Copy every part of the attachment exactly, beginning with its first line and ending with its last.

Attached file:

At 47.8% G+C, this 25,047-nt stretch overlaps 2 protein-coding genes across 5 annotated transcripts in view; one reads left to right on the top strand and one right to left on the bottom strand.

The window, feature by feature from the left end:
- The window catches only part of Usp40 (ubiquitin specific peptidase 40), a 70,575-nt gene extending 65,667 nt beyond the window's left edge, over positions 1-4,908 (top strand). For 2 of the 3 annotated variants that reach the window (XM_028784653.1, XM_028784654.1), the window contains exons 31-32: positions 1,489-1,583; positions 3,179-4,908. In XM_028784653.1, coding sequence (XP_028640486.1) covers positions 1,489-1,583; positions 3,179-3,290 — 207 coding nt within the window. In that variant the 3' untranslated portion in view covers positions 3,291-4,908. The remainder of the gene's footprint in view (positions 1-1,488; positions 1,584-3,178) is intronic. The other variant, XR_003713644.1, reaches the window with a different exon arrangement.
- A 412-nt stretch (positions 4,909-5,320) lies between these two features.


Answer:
At 47.8% G+C, this 25,047-nt stretch overlaps 2 protein-coding genes across 5 annotated transcripts in view; one reads left to right on the top strand and one right to left on the bottom strand.

The window, feature by feature from the left end:
- The window catches only part of Usp40 (ubiquitin specific peptidase 40), a 70,575-nt gene extending 65,667 nt beyond the window's left edge, over positions 1-4,908 (top strand). For 2 of the 3 annotated variants that reach the window (XM_028784653.1, XM_028784654.1), the window contains exons 31-32: positions 1,489-1,583; positions 3,179-4,908. In XM_028784653.1, coding sequence (XP_028640486.1) covers positions 1,489-1,583; positions 3,179-3,290 — 207 coding nt within the window. In that variant the 3' untranslated portion in view covers positions 3,291-4,908. The remainder of the gene's footprint in view (positions 1-1,488; positions 1,584-3,178) is intronic. The other variant, XR_003713644.1, reaches the window with a different exon arrangement.
- A 412-nt stretch (positions 4,909-5,320) lies between these two features.